Jan 10, 2022Unruly cider apples can be tamed
Apples prized by cider makers for their high levels of tannins and acids are difficult to grow, with tendencies to biennial growing and other undesirable growing characteristics.
A new set of studies from Cornell University looks at different thinning practices – studying what is being pursued by growers, and which techniques seem to work best in trials.
Graduate student David Zakalik, who conducted the research for his master’s degree project under the supervision of professor Gregory Peck, presented his findings in a December presentation at the Great Lakes Fruit, Vegetable and Farm Market EXPO in Grand Rapids, Michigan.
Counting the costs
Part of Zakalik’s presentation was a microbudget he developed for growing cider apples based on discussions with growers and Extension staff. He assumed that the apples would be sold at the farm for about 35 cents per pound. Planting density taken to be 900 trees per acre, the same as the farm where he did his fieldwork. Harvest costs varied from $18 to $36 per bin – some growers he talked to pay pickers a higher rate for the smaller cider apples.
“If you have just way more, by number, fruit to pick, it takes longer to fill up the same 900-pound bin,” he said. “That’s the sort of compensation people are doing.”
Chemical thinning costs were estimated by another researcher as $170.52 per acre per year, while Zakalik estimated hand thinning costs were at $675 per acre per year, based on a rate of 45 work hours per acre and New York’s adverse effect wage rate of $15 per hour.
Zakalik’s budget analysis found a profitability for the Dabinett apple variety with three years of chemical or hand thinning. Other apple varieties have been slower to reach net profitability, but Zakalik said chemical thinning would have a projected net increase in profitability for all seven cider cultivars he’s studying in year four. Five of the seven – Binet Rouge, Brown Snout, Dabinett, Harry Masters Jersey and Michelin – responded well to hand-thinning, having a projected net increase in profitability by year four. Two varieties projected to be unprofitable to hand-thin, regardless of crop load, are Chisel Jersey and Geneva Tremlett’s Bitter. In the study, nine fruit per cm2 of trunk cross-sectional area (TCSA) was the most profitable crop load studied, and six fruit per cm2 TCSA was only profitable for Dabinett.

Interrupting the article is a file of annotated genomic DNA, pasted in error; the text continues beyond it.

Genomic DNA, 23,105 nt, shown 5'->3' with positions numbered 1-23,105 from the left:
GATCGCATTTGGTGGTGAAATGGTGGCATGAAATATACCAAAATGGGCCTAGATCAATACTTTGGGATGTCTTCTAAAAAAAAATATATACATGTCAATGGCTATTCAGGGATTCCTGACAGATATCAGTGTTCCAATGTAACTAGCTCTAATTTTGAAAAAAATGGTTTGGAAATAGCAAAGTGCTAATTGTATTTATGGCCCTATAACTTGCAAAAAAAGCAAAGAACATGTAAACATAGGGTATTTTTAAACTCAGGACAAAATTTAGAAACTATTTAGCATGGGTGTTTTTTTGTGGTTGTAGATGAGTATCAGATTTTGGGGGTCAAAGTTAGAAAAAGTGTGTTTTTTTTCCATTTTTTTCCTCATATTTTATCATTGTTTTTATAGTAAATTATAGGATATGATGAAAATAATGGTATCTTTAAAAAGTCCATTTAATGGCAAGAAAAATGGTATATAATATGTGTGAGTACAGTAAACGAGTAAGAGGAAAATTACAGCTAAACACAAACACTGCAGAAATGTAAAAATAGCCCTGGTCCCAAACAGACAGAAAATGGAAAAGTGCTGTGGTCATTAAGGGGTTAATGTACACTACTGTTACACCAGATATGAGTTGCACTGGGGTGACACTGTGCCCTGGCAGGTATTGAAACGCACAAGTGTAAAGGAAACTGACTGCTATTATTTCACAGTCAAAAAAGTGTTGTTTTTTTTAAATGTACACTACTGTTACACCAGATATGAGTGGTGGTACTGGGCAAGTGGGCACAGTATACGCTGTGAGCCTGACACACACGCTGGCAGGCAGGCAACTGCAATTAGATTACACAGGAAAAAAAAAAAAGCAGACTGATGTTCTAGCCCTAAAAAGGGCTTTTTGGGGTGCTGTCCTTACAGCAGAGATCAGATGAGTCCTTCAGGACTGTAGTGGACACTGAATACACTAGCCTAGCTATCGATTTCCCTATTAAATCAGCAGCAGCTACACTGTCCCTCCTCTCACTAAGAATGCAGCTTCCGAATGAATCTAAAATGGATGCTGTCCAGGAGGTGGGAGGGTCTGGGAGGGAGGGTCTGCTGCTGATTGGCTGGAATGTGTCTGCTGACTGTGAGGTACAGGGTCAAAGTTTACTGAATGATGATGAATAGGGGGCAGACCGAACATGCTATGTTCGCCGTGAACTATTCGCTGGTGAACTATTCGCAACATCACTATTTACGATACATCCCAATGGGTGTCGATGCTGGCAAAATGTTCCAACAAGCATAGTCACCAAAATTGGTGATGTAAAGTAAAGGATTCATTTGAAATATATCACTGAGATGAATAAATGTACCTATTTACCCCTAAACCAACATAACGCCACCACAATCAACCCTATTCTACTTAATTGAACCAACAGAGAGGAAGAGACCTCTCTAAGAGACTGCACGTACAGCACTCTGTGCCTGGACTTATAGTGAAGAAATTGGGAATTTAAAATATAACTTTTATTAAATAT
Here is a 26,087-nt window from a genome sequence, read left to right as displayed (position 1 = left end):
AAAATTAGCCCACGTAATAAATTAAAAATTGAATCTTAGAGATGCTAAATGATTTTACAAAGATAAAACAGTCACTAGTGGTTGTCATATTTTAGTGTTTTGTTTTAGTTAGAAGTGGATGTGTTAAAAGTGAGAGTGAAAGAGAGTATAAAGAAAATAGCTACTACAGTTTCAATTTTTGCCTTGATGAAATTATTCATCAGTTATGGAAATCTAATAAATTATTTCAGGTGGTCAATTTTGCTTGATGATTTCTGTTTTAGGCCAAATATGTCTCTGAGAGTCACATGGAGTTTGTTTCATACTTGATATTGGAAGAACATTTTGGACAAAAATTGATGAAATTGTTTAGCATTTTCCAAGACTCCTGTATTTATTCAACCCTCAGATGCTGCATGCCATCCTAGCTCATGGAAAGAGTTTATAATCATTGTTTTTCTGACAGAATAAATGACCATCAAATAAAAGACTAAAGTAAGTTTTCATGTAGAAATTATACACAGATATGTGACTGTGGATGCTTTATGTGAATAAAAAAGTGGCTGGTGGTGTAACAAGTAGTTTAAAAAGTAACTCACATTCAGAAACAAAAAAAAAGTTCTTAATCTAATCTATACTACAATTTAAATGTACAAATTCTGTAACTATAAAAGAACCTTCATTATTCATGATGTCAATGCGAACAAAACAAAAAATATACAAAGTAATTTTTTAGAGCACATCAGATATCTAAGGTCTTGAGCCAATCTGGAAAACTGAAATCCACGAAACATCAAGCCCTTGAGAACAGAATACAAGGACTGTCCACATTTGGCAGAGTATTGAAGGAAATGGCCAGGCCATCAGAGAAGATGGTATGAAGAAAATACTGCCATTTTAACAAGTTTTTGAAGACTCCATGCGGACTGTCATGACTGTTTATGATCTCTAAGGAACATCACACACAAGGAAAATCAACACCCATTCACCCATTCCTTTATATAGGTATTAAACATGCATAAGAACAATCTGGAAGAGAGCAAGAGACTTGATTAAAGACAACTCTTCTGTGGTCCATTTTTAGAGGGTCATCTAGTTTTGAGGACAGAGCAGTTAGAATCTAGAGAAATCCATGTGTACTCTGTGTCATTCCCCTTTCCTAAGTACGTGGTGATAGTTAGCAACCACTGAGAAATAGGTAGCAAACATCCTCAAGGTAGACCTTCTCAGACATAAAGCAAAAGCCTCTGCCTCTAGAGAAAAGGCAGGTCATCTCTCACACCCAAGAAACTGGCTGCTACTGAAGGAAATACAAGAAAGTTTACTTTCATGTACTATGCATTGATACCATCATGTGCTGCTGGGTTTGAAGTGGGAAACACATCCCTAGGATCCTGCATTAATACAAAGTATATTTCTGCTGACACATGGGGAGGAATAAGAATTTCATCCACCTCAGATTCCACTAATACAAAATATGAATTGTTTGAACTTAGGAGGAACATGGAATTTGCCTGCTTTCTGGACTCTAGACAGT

Zakalik noted several limitations to the microbudget – one being the relevance of farm gate prices. Most high-tannin fruit goes into the growers’ own cider products.
“An important limitation of our work is that we were looking at a high-density ‘tall-spindle’ system with a dwarf rootstock, but many growers are planting their trees in a lower-density planting with more vigorous rootstocks, he added. “So we don’t know how our results will translate to a different system.”
Recognizing that most of the specialty apple varieties are grown for their tannins, aka polyphenols, used during the cider making process, Zakalik also studied how thinning adjusted the cumulative “tannin yield” of the trees.
In four years of being thinned to nine fruit per cm2 TCSA, all the thinned trees are projected to produce more total tannin content and yield weight. But reaching that point took time – in the first three years, only two of the seven varieties – Dabinett and Harry Masters Jersey – showed an increased yield in tannins.